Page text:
The mystery pictures are Richard, Beaver, and myself (Mitzi). I think Richard still had his teeth at that time, and wasn't Beaver a cute blond? I always wondered why he got the only blond, curly hair in the family, while we girls had straight brown hair.
Mom said something about Dad coming home and I climbed up on the ironing board to look out the window to watch for him. It tipped over and that was the end of my tooth.
Mitzi Johnson Swenson
Hi, I'll take a guess at the mystery pictures. They look like pictures that used to be over my Grandmother Twila's bed when she lived on the farm. (I was quite young then, but think I might remember.) My guess is Richard Johnson, Beaver Johnson, and Mitzi Johnson Swenson.
My son Todd was quite interested to hear the story about Richard's teeth. You see, about four years ago or so, Todd was riding bike on our steep concrete driveway and crashed. One of his front teeth broke in half diagonally. Of course it was almost 5 p.m. and we had recently moved and hadn't picked out a dentist in the area. I made a few phone calls, but no one wanted a new patient so close to 5 p.m.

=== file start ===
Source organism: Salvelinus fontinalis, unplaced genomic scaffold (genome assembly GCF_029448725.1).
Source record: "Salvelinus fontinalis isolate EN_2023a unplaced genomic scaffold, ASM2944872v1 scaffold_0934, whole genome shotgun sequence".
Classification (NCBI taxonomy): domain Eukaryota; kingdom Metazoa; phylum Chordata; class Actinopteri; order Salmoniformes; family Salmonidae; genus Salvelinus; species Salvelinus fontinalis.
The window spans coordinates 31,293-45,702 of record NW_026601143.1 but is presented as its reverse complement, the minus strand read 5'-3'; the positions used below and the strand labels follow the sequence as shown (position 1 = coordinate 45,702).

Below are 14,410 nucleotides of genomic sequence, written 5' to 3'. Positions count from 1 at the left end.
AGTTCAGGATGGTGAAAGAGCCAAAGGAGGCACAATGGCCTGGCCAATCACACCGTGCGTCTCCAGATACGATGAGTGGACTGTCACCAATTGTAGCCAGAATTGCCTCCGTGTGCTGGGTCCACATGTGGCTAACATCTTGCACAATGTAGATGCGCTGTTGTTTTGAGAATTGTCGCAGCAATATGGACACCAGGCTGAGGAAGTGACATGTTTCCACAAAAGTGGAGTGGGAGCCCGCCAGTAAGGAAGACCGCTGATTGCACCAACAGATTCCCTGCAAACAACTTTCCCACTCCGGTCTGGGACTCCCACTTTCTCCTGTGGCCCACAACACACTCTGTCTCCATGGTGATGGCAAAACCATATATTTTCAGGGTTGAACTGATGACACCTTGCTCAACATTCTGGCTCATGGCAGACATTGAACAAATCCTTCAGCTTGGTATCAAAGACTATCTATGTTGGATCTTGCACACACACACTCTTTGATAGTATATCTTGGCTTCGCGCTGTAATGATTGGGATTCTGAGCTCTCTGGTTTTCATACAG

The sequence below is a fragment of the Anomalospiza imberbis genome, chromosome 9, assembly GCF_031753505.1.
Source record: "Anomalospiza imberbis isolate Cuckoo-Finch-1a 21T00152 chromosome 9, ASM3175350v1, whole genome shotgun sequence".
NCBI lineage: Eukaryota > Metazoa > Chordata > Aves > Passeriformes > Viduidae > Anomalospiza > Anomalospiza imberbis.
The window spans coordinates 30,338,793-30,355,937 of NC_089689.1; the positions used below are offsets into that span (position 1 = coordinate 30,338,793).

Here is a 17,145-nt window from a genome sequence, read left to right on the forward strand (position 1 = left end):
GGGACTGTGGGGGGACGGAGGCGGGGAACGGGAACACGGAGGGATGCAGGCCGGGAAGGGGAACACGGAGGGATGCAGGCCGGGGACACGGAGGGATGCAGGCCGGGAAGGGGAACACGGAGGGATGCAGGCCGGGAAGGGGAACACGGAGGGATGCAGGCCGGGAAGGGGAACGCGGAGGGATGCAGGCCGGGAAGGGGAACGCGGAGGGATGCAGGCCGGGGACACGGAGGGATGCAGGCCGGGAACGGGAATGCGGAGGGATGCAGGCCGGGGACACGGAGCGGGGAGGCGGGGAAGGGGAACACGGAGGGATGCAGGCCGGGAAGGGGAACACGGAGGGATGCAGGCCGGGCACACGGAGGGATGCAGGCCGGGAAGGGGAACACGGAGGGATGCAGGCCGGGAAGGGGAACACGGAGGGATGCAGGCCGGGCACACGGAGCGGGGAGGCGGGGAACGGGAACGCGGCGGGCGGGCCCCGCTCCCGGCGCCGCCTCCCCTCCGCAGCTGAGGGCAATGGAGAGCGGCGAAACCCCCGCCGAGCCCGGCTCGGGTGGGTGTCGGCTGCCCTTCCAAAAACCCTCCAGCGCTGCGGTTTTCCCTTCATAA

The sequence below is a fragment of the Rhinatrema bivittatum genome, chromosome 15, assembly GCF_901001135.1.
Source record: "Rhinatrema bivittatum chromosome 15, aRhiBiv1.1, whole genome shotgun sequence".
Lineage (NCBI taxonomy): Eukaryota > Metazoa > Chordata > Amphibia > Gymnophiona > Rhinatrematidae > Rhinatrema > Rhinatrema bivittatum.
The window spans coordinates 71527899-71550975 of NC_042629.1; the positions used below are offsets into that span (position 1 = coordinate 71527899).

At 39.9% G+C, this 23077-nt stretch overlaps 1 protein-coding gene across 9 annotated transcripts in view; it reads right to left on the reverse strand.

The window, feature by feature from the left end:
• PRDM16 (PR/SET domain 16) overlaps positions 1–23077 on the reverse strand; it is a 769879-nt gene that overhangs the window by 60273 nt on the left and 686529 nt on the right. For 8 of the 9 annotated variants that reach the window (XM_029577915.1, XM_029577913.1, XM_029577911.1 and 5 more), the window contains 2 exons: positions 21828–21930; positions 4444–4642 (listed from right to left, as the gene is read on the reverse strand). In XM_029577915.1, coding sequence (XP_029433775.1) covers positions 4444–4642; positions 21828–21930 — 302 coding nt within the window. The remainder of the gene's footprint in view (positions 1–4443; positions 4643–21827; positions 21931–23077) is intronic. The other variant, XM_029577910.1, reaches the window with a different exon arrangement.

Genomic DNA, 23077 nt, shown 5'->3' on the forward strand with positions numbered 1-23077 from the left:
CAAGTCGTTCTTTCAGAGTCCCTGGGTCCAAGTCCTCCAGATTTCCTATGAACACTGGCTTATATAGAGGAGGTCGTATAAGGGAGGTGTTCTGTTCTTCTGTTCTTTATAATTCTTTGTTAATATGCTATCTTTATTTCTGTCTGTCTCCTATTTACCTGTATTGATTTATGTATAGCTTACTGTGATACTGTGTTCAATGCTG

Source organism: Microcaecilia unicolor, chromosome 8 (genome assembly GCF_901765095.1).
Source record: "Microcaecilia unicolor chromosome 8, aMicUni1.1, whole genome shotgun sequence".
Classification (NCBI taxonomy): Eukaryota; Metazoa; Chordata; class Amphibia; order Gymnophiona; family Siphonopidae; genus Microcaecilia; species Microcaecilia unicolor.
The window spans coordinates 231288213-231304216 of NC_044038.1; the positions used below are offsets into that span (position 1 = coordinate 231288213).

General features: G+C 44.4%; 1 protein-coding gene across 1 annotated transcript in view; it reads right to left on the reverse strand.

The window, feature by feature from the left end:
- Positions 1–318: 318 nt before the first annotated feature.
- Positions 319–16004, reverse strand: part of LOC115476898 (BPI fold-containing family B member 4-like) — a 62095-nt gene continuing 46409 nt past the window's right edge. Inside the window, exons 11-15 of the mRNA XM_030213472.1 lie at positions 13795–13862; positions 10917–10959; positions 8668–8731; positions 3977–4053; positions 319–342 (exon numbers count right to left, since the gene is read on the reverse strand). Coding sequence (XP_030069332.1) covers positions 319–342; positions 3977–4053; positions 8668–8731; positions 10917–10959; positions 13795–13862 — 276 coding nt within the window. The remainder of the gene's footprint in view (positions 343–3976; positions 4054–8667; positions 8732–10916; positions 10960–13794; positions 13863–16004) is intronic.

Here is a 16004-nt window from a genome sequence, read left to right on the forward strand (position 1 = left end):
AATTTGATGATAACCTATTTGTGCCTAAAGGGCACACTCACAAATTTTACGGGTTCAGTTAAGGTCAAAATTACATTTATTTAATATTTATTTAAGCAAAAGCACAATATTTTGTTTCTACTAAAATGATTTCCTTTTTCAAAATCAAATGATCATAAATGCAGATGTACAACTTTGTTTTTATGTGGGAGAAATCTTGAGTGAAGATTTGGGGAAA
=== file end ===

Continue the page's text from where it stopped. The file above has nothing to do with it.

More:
I finally found a dentist willing to take a new patient. So I rushed Todd and half his tooth in milk to the dentist, but the break was too high on one side and exposed so much that the dentist couldn't put the half of tooth back on. I had to take Todd several times to the dental lab to have a mold made. Finally, we had a nice resin piece to take back to the dentist to be bonded onto the broken tooth.
Hannah also fell on that same driveway and broke both her front teeth and chipped the teeth on both sides. A year later, her dentist decided to cap them. Hannah has started to lose her baby teeth, so hopefully her permanent teeth will last much longer.
I'm wishing you a birthday cheer
Congratulations on both your birthday and the 250th edition of The Bulletin. This poem I wrote pretty much sums up what I think, although I wish I could be more poetic!